Out of the fear and loathing that permeate the Republican right, a secret strategy session of national conservative leaders here last week concluded that White House lethargy in pressing the Bork confirmation betrays an attempt to save the Supreme Court vacancy for none other than chief of staff Howard Baker.

The assembled conservatives lacked any proof. Such a plot would be totally out of character for the former Senate majority leader. Even if Judge Robert Bork is not confirmed and Baker should be named in the Reagan administration's closing months as a nominee sure to be confirmed, there almost surely is no conspiracy.

Yet, beyond right-wing paranoia, the Baker fear exposes two realities: that there is widespread discontent with the pace of the Bork confirmation campaign and that the right's confidence in the White House is at a point lower than any reached in the previous two staffs of the Reagan presidency.

The complaint is simple. Under Baker, the White House seeks to conciliate rather than confront the intensely partisan Democratic Congress. While the gentlemanly pace of the Bork campaign is the main grievance, the list grows:

When White House domestic policy chief Gary Bauer tried to hire veteran Senate Republican staffer William Gribbin as his deputy, he was vetoed by the senior staff. As in Kafka, there was no accuser, no crime. Who objected and why were secrets.

The White House did not interfere when Jo Ann Gasper, a leading anti-abortion activist, was fired as an assistant secretary at Health and Human Services. (Now she is about to be hired by Secretary William J. Bennett at the Department of Education.)

Appointment to the AIDS advisory commission of Dr. Frank Lilly, a gay activist, has illuminated the White House switchboard with protests. The compensating selection of conservative Cardinal John O'Connor of New York was made only after serious opposition from senior presidential aides.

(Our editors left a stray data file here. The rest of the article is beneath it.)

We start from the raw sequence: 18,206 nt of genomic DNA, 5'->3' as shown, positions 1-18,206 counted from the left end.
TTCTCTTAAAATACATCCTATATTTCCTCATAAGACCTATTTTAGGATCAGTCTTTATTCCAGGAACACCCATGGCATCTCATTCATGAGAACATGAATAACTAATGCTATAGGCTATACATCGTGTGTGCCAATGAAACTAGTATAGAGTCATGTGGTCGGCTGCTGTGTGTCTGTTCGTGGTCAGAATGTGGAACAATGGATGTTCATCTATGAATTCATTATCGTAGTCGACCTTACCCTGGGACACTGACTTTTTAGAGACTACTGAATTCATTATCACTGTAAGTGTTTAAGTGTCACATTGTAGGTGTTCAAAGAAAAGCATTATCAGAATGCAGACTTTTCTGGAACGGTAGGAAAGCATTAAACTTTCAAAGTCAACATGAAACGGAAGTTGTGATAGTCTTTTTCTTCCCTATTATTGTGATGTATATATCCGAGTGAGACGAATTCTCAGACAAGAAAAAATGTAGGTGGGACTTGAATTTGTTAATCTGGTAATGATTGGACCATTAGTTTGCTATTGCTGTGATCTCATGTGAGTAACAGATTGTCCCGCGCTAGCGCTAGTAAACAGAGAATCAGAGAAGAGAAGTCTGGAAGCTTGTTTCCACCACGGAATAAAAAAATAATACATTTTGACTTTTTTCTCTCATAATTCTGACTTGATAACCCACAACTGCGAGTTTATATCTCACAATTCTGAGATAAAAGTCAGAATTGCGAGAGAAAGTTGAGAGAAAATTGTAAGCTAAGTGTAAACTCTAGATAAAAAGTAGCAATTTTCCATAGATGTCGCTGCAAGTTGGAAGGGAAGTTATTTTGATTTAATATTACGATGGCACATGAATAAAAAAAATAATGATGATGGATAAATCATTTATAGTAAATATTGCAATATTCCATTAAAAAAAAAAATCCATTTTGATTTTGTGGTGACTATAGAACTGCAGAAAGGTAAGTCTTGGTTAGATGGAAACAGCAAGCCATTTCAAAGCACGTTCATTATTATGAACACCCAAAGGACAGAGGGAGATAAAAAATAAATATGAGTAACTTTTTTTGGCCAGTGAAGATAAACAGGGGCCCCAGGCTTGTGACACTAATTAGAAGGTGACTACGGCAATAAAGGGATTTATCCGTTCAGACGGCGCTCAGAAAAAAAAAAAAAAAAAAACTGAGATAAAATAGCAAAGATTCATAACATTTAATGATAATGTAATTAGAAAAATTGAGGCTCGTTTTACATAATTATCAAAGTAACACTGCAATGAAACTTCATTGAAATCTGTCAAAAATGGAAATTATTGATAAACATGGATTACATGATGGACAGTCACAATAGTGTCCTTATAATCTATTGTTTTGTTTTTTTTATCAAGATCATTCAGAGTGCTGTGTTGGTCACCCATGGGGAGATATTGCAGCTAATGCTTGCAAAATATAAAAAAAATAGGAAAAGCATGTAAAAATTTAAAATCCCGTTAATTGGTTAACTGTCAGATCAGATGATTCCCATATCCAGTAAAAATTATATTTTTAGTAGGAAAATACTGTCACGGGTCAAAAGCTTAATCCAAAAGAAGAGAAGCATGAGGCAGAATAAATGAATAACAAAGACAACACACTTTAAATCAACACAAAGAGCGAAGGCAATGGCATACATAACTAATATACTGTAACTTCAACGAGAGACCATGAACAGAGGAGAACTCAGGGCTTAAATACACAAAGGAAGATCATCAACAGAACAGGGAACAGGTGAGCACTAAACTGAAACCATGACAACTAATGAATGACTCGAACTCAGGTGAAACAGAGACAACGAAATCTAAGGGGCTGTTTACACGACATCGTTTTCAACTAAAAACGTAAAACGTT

But it is the Bork fight, or lack of it, that most concerns the right. Despite Justice Department experience managing judicial confirmations, it has been cut out of this climactic struggle.

The avowed reason is that Attorney General Edwin Meese III, as the target of two special prosecutors, is a liability. But bad blood runs between Justice and the White House. Meese's problems aside, presidential aides say Assistant Attorney General John R. Bolton's hard-nosed style might break too much china in the Senate shop.

That attitude sums up what's wrong in the opinion of Justice officials who say nothing is being done at the White House. Avoidance of head-on collisions with Congress, a tactic of chief presidential lobbyist Will Ball, means that confrontational ventures by administration conservatives Bennett and Bauer are deplored.

Bennett's call for Sen. Joseph Biden to recuse himself from presiding over Judiciary Committee hearings on grounds of prejudice found no public resonance in the White House. Nor did Bauer's chiding of Democratic senators for their failure to distance themselves from Sen. Edward M. Kennedy's assault on Bork (though Baker himself thought Bauer was on the right track).

Senate Minority Leader Robert J. Dole, who first harbored misgivings about Bork's ''confirmability,'' is fully on board and has expressed private concern about White House mismanagement. That concern helped build the fear among conservatives about what Howard Baker and his staff are up to.

The answer surely is that there is no plot to subvert the wishes of the president. But Ronald Reagan is a president who relies on his staffers for strategy and tactics in putting his wishes into effect, and the Baker way has planted ugly suspicions on the right.